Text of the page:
Page:Austen Sanditon and other miscellanea.djvu/163

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131
THE WATSONS

In his chamber, Emma was at peace from the dreadful mortifications of unequal Society, and family Discord, from the immediate endurance of Hard-hearted prosperity, low-minded Conceit, and wrong-headed folly, engrafted on an untoward Disposition. She still suffered from them in the Contemplation of their existence, in memory and in prospect; but for the moment, she ceased to be tortured by their effects. She was at leisure, she could read and think, though her situation was hardly such as to make reflection very soothing. The Evils arising from the loss of her Uncle, were neither trifling, nor likely to lessen; and when Thought had been freely indulged, in contrasting the past and the present, the employment of mind, the dissipation of unpleasant ideas which only reading could produce, made her thankfully turn to a book. The change in her home society and style of Life in consequence of the death of one friend and the imprudence of another had indeed been striking. From being the first object of Hope and Solicitude to an Uncle who had formed her mind with the care of a Parent, and of Tenderness to an Aunt whose amiable temper had delighted to give her every indulgence, from being the Life and Spirit of a House, where all had been comfort and Elegance, and the expected Heiress of an easy Independance, she was become of importance to no one, a burden on those whose affections she could not expect, an addition in a House already overstocked, surrounded by inferior minds with little chance of domestic comfort, and as little hope of future support. It was well for her that she was naturally cheerful; for the Change had been such as might have plunged weak spirits in Despondence.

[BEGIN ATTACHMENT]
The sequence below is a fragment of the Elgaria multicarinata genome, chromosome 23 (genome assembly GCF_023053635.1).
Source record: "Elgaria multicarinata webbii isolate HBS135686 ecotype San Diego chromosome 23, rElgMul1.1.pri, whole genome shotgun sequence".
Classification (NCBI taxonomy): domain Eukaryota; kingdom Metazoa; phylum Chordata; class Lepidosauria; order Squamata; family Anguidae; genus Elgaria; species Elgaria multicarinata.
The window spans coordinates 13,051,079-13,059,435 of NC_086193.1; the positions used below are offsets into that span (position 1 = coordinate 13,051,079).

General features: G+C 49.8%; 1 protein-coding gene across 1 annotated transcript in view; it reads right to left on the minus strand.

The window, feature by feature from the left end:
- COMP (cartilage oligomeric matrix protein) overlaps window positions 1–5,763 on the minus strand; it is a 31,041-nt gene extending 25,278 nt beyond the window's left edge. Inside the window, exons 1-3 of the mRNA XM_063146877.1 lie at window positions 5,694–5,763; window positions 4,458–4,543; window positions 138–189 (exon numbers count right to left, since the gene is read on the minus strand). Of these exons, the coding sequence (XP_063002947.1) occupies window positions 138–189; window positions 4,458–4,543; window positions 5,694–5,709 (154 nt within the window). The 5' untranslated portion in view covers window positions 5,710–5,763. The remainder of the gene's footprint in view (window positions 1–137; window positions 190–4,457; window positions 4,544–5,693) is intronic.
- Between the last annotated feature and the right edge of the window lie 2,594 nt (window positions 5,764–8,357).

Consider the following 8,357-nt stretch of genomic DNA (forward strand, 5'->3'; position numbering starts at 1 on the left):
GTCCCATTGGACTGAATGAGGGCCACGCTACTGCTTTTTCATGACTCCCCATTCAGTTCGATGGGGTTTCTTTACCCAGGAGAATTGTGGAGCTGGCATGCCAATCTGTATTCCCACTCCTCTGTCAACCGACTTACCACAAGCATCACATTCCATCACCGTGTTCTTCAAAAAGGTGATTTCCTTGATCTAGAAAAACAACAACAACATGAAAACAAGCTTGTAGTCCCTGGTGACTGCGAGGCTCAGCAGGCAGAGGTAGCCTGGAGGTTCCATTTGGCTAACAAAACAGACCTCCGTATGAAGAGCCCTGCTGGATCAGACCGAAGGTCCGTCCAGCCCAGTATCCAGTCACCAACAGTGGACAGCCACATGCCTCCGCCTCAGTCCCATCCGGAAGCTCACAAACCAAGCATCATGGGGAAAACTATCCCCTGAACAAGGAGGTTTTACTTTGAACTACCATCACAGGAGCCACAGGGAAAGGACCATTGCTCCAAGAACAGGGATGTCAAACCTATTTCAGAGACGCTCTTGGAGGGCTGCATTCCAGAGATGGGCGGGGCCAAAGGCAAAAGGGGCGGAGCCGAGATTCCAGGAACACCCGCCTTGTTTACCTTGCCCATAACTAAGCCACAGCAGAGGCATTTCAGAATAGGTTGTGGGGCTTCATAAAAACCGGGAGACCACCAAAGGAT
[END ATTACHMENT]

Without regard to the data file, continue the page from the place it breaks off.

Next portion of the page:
She was very much pressed by Robert and Jane to return with them to Croydon, and had some difficulty in getting a refusal accepted; as they thought too highly of their own kindness and situation, to suppose the offer could appear in